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Mr. Harris, seen in 1995, outraged opposition parties that year with Bill 26, an omnibus bill he slipped onto the order paper. (MOE DOIRON/The Canadian Press)
Mr. Harris, seen in 1995, outraged opposition parties that year with Bill 26, an omnibus bill he slipped onto the order paper. (MOE DOIRON/The Canadian Press)


Will voters notice Trudeau’s use of ‘ominous bills'? Add to ...

When Stephen Harper, finally in possession of a majority government, began ramming omnibus bills through Parliament, he had been prime minister for more than five years. But Justin Trudeau is resorting to the tactic after less than two years in office. Which is why we can predict what is likely to come: Obstruction and delay by angry opposition MPs will prompt the government to impose closure. This is how we govern ourselves.

The true father of the omnibus bill was Pierre Trudeau. As justice minister, he introduced legislation in 1967 that, among other things, partially legalized abortion, legalized homosexual acts between two consenting adults (“there’s no place for the state in the bedrooms of the nation”), imposed new limits on gun ownership, authorized the police use of breathalyzers and permitted government-supervised lotteries. (Now that’s an omnibus bill!) Opposition was so intense that these measures didn’t become law until 1969, by which time Mr. Trudeau was prime minister.

Another Trudeau omnibus bill, this one on energy, incensed Joe Clark’s opposition Conservatives to the point that they forced the shutdown of Parliament for three weeks in 1982 by refusing to answer the summons to vote (“the bell-ringing affair”). The Liberals ultimately agreed to break the bill into several parts.

But the most celebrated omnibus-bill controversy may have been Bill 26, which the new Ontario Conservative government of Mike Harris slipped onto the order paper in November, 1995, while opposition politicians were distracted by an economic statement released that day.

Billed as housekeeping legislation that set rules for cleaning up expired mines and the like, Bill 26 (the speaker of the day kept referring to it, malapropistically, as the “ominous bill”) in fact established a commission to close hospitals, gave the government new powers to amalgamate municipalities and much else.

So outraged were the opposition parties once they figured this out that when one Liberal MPP, Alvin Curling, refused the speaker’s order to leave the legislature, other MPPs physically protected him from the sergeant-at-arms. The standoff lasted 18 hours, at which point the government conceded defeat and sent the bill to two committees that held extensive public hearings. But Bill 26 eventually passed, and the Tories began using omnibus bills backed by closure whenever timelines got tight.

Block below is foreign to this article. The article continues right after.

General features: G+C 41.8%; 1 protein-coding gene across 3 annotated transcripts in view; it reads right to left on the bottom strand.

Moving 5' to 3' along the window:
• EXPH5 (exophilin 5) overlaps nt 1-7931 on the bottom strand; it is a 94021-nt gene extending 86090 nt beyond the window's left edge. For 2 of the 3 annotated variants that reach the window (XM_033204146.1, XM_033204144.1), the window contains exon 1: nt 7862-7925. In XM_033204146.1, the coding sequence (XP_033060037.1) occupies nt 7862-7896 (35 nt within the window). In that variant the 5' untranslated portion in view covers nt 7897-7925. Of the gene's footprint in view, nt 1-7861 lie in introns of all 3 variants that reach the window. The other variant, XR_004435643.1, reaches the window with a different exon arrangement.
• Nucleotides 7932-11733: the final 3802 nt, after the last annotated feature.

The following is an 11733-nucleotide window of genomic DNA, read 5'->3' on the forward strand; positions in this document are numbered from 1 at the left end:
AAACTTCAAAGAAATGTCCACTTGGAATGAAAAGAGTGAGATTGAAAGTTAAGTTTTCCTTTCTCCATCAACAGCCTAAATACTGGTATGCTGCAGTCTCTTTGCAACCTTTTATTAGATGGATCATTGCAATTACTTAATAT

Gerald Butts, Prime Minister Justin Trudeau’s principal secretary, and Katie Telford, his chief of staff, were young staffers at Queen’s Park in the Harris years. Mr. Butts eventually became Liberal Premier Dalton McGuinty’s principal secretary. Mr. McGuinty’s governments liked cramming all sorts of things into the annual budget-implementation bill. Mr. Butts watched Stephen Harper’s majority government routinely employ omnibus bills and closure. Now, it’s the Liberals’ turn.

In opposition, Justin Trudeau promised to eliminate the practice of employing “inappropriate omnibus bills to reduce scrutiny of legislative measures.” In government, he thinks differently. The Prime Minister told the House on Wednesday that “any budget bill includes a broad range of provisions” that will “touch on a broad range of issues.” To which NDP MP Nathan Cullen laughingly retorted: “I didn’t think I’d see him quoting Stephen Harper.”

The bill contains, among other things, clauses that could limit the independence of the Parliamentary Budget Officer – exactly the sort of dark-of-night measure that governments love to stuff into omnibus bills in hopes of limiting debate. There is also a new law that creates the Canada Infrastructure Bank, which deserves separate scrutiny. The bill increases the number of judges on the Court of Queen’s Bench in Alberta. It changes the rules for immigration applicants, toughens the Canada Labour Code rules concerning “employer reprisals.” And on and on.

There are only, at most, seven sitting weeks before the House rises for its summer break, by which time the government wants the bill to become law. The Senate must also approve the legislation. Will the opposition use delaying tactics in an effort to force the government to break up the bill into several parts? If they do, will Liberal House Leader Bardish Chagger impose time allocation, commonly known as closure? History suggests this is what lies ahead.

This Liberal government has already reneged on its promise to abolish the first-past-the-post practice of electing MPs. Now it is resorting to “ominous bills.” One wonders whether voters will notice.

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